Interview with HP’s Santiago Morera prior to the opening of the FESPA Asia Expo.
Both Visual Impact magazine and Wide Format Online were invited by HP to conduct interviews with their senior executives, namely Santiago Morera and Gido van Praag.
Rob Griffiths, the editor of Visual Impact and Brian Stickland, the editor of Wide Format Online magazine decided to do the interviews jointly in order to maximise the opportunity for all parties.
We interviewed Santiago first.
Rob Griffiths - With the release of Memjet technology, are HP looking at Memjet down the track, have they experimented with it, are we likely to see HP printers using this technology anywhere in the future?
Santiago Morera - Well of course we have looked at Memjet in the same way we have looked at other competing technologies and we have looked at the market in terms of the other technologies, its part of our obligation. If the question is do we have plans to use Memjet technologies, the simple answer is that we think we have excellent inkjet technology as it stands at present.
Brian Stickland - Metallic inks, are there any plans to introduce these for the Latex printers?
Santiago Morera - We are looking at it, but at this point I will not commit that it is something we want to introduce. There are many avenues to pursue with Latex including white inks and metallic inks but this is not an area I would like to comment on at this point. We continue to put a lot of investment into Latex. Brian in your exposure to the industry are you hearing about this subject?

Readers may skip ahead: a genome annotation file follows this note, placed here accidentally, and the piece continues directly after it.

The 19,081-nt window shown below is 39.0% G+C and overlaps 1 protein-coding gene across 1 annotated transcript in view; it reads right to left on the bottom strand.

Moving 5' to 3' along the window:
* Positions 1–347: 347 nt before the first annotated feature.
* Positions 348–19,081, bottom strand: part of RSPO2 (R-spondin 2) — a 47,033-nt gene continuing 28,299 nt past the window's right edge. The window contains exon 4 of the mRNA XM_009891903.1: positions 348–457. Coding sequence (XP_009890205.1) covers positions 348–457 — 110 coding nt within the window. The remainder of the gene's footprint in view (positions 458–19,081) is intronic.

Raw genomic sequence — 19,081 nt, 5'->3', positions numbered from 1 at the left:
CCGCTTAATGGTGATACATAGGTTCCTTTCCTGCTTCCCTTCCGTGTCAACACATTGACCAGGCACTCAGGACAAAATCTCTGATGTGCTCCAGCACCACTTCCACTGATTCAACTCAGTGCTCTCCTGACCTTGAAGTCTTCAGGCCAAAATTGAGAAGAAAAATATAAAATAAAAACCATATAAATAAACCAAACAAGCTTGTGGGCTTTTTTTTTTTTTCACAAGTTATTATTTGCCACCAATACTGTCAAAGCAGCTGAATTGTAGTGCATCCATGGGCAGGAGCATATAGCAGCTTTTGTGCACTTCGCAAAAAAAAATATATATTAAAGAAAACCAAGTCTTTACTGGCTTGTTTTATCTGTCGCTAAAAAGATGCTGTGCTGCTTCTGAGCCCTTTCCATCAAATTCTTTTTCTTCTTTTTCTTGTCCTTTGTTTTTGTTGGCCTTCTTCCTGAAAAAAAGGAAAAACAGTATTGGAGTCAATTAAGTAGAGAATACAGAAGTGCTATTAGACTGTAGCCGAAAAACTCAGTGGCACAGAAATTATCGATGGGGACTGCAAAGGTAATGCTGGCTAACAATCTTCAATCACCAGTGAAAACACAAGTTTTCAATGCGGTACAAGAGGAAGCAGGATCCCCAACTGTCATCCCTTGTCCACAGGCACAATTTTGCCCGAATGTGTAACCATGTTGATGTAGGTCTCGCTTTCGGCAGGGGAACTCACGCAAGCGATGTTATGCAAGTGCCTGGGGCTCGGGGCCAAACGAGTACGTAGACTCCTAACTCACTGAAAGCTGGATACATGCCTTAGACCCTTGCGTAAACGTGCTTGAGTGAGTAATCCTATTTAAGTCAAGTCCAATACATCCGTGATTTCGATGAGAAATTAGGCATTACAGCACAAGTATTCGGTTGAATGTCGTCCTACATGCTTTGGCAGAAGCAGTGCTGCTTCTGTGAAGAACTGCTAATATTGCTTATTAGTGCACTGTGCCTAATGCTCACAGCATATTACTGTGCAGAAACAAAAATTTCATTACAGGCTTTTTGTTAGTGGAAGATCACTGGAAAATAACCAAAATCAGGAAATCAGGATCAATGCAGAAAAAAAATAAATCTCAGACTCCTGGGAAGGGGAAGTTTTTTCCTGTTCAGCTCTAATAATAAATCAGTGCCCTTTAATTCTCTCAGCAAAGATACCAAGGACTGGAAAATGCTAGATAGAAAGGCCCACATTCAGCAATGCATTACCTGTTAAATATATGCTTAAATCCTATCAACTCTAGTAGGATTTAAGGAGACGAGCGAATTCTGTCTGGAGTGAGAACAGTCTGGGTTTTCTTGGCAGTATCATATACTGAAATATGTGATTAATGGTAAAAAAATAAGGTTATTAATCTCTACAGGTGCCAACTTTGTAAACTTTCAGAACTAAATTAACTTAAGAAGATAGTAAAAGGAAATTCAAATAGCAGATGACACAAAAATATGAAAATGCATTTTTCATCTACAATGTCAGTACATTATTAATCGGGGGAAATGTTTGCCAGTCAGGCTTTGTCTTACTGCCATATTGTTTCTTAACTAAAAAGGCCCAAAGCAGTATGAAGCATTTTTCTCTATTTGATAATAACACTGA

Brian Stickland - No, the reason for the question is that we were talking about screen printing as a trade that's dying and one of the assets they have is the ability to print metallic inks. HP is hastening the demise of the screen printing industry and the ability to print metallic inks is one of the hurdles you will have to cross in order to fully compete with the screenprinters.
Santiago Morera - We have our UV assets, these are a very viable alternative to screenprinting.
Brian Stickland - Is HP still selling solvent machines?
Santiago Morera - Yes, we are selling the TurboJet, the 8350. We are not pushing the solvent machines but we will continue to sell them all the time there is a market for them. There is still a demand for some applications using solvent inks.
Rob Griffiths - What generation Latex ink are HP on now, is it second or third?
Santiago Morera - It depends on what you mean by generation but today we introduced the LX850 the second generation of inks, so it’s the second from that perspective right and improvement on HP Latex technologies.
Brian Stickland - What exactly are the improvements?
Santiago Morera - One is the black optical density, much better black, we have much better performance on fabrics, cyan ink improvement we have done, we have done improvements on the printers for media loading we have done double side printing, so at the end it’s about versatility with more applications, so its higher quality POP plus the improved water fastness.
Rob Griffiths - Is there going to be any expansion in your substrate offering?
Santiago Morera - Yes fabrics, polyesters, cottons, so we have a whole system not only the inks but even the way to load the media is much easier.
Brian Stickland – Is this third party media or are you expanding your own line?